147 more jobs lost with Patton Group collapse

Financial difficulties at the Patton Group are being felt across Northern Ireland Financial difficulties at the Patton Group are being felt across Northern Ireland

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Almost 150 people have lost their jobs after another firm went into administration following the collapse of the Ballymena-based Patton Group.

More than 250 people lost their jobs at the Patton Group when the company went into administration earlier this month.

Now the administrators have been called to a number of companies within the Dunloy-based, Joseph Hughes Group.

The group said its position was "untenable" due to the Patton Group collapse.

Companies included in the administration are Joseph Hughes Painting Contractors Limited and JH Industrial Cleaning Services Limited.

Joint Administrator Stephen Cave said the group had "suffered growing cash flow difficulties" as a direct result of the downturn in the construction sector.

"A Company Voluntary Arrangement was already in place, but the collapse of Pattons has made the group's position untenable and it can no longer continue to trade.

"We regret that we have this morning, advised the workforce that all 147 of staff will be made redundant, with immediate effect."


Mr Cave described it as "another severe blow to the construction sector" and was particularly difficult for the workforce so close to Christmas.

The group's businesses were established in 1977 and are based in Dunloy with offices in Belfast, collectively employing 147 staff, who provide specialist services, primarily to the construction sector.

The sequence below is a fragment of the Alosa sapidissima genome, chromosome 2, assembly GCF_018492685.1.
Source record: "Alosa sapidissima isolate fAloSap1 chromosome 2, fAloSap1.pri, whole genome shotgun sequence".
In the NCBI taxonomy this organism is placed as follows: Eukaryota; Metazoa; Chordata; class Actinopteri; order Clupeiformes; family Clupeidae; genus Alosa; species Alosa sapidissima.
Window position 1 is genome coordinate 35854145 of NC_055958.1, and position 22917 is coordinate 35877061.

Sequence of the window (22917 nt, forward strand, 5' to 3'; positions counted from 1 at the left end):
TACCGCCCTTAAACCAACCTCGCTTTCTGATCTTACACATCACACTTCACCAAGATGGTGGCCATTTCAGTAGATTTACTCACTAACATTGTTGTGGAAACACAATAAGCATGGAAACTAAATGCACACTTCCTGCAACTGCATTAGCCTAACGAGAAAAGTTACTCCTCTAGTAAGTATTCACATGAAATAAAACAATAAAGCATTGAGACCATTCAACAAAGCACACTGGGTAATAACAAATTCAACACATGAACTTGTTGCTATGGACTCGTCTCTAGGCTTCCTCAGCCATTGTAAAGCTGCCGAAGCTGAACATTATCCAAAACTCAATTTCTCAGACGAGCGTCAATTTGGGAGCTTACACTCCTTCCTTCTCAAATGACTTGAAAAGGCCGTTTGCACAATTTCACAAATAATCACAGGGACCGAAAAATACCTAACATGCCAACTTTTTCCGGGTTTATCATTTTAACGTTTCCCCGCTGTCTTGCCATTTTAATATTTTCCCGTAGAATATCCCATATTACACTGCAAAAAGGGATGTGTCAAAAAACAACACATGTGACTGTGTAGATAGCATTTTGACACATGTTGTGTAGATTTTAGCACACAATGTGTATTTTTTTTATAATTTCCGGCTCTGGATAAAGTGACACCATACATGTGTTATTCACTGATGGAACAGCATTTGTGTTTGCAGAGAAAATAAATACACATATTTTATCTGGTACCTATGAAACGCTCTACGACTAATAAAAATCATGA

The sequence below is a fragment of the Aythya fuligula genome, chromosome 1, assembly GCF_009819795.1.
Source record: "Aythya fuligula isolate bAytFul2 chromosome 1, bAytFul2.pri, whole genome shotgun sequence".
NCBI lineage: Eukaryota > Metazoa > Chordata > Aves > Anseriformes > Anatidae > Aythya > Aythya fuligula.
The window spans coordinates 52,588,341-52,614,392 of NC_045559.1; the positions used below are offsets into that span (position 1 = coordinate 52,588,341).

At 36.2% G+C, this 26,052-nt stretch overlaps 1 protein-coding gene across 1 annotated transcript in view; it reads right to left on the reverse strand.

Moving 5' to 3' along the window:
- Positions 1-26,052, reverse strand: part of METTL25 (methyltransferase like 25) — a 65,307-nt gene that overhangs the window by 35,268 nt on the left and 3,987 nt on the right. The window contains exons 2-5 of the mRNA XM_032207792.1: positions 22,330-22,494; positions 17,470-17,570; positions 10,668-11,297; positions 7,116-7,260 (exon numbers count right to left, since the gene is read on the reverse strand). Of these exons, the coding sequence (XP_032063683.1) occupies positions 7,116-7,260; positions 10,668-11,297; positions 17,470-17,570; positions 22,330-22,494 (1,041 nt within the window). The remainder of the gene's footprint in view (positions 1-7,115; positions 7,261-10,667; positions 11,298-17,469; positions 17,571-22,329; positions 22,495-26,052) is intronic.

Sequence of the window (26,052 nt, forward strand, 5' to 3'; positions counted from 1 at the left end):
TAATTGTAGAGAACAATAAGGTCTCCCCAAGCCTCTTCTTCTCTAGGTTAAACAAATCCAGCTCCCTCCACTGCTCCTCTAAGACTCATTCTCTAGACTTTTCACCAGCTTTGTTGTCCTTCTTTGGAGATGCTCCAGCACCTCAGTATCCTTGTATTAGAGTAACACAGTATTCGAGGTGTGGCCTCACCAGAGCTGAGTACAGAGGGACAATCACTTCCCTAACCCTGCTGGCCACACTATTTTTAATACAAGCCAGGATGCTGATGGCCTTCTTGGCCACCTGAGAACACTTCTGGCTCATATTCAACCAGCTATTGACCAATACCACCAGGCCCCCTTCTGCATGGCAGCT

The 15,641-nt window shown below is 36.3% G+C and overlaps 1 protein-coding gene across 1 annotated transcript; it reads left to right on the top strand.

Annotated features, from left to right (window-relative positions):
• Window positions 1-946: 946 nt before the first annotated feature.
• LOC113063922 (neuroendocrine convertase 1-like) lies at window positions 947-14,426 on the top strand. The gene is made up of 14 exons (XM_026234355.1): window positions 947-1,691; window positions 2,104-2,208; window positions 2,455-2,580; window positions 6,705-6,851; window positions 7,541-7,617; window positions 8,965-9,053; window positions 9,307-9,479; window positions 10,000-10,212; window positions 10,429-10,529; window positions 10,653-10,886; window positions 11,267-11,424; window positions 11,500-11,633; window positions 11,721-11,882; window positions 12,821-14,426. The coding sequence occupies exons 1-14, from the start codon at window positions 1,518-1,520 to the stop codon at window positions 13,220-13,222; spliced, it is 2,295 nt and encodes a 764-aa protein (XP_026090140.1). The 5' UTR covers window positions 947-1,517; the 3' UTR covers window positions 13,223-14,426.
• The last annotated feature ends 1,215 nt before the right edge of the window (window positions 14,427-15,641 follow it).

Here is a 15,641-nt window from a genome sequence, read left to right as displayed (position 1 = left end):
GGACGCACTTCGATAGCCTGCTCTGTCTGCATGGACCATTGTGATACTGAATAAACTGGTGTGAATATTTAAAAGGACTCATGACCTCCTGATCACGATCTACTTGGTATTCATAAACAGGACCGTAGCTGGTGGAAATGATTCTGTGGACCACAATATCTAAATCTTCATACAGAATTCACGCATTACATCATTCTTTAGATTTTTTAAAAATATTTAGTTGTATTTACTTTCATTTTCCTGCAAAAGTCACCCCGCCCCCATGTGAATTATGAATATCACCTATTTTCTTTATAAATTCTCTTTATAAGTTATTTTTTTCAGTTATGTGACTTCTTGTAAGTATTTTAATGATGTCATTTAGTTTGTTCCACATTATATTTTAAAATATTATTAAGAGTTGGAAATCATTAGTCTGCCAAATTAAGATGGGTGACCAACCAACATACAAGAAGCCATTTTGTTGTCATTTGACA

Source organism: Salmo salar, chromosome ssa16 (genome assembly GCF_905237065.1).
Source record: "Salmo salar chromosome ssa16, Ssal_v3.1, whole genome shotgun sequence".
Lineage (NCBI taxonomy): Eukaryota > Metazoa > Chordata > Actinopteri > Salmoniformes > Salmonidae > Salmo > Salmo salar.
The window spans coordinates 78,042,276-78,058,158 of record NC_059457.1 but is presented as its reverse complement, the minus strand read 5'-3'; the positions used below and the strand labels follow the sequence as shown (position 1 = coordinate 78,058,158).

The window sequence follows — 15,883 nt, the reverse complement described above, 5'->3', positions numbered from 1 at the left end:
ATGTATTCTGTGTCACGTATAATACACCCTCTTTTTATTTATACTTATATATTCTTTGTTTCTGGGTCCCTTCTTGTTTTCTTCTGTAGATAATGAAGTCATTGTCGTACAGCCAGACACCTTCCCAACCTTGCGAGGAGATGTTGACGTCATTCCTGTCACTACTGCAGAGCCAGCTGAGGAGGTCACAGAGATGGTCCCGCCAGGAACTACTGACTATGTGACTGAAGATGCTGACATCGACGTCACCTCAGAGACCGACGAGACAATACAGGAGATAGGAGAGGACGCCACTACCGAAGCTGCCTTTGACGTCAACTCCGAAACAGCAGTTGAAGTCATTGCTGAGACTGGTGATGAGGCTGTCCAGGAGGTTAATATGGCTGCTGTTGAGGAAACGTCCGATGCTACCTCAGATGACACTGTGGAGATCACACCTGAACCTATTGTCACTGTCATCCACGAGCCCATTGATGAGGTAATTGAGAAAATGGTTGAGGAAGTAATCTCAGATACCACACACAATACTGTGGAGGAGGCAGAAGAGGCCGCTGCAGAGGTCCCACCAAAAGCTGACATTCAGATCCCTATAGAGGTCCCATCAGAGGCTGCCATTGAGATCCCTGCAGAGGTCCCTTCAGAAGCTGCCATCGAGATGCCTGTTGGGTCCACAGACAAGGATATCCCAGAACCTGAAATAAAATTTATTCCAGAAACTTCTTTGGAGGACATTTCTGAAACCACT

Scores of subcontractors who carried out work for the 100-year-old Patton Group complained that they were owed money.

A group of them, who said they were owed about £17m by Patton, had asked the Stormont executive for a rescue package to help them.

Ian Paisley, the MP for the area said: "This is truly devastating news for everyone connected with the Joseph Hughes Group and again comes at a terrible time with Christmas just around the corner.

"After the disaster of Patton's in the last few weeks, the news comes as a huge double blow for the people and businesses of North Antrim.

"Right now I am calling on minister Stephen Farry to stand up and offer his support. All these employees who have been made redundant are entitled to a statutory redundancy payment from the department of employment and learning.

"Right now the process of this payment means it will take 10 weeks to come through. I am asking Stephen Farry now; right before Christmas, to help these people and to fast-track their applications.

"We can only imagine the sheer trauma and devastation they are already facing, I think a little help from our government would be greatly appreciated at this time."

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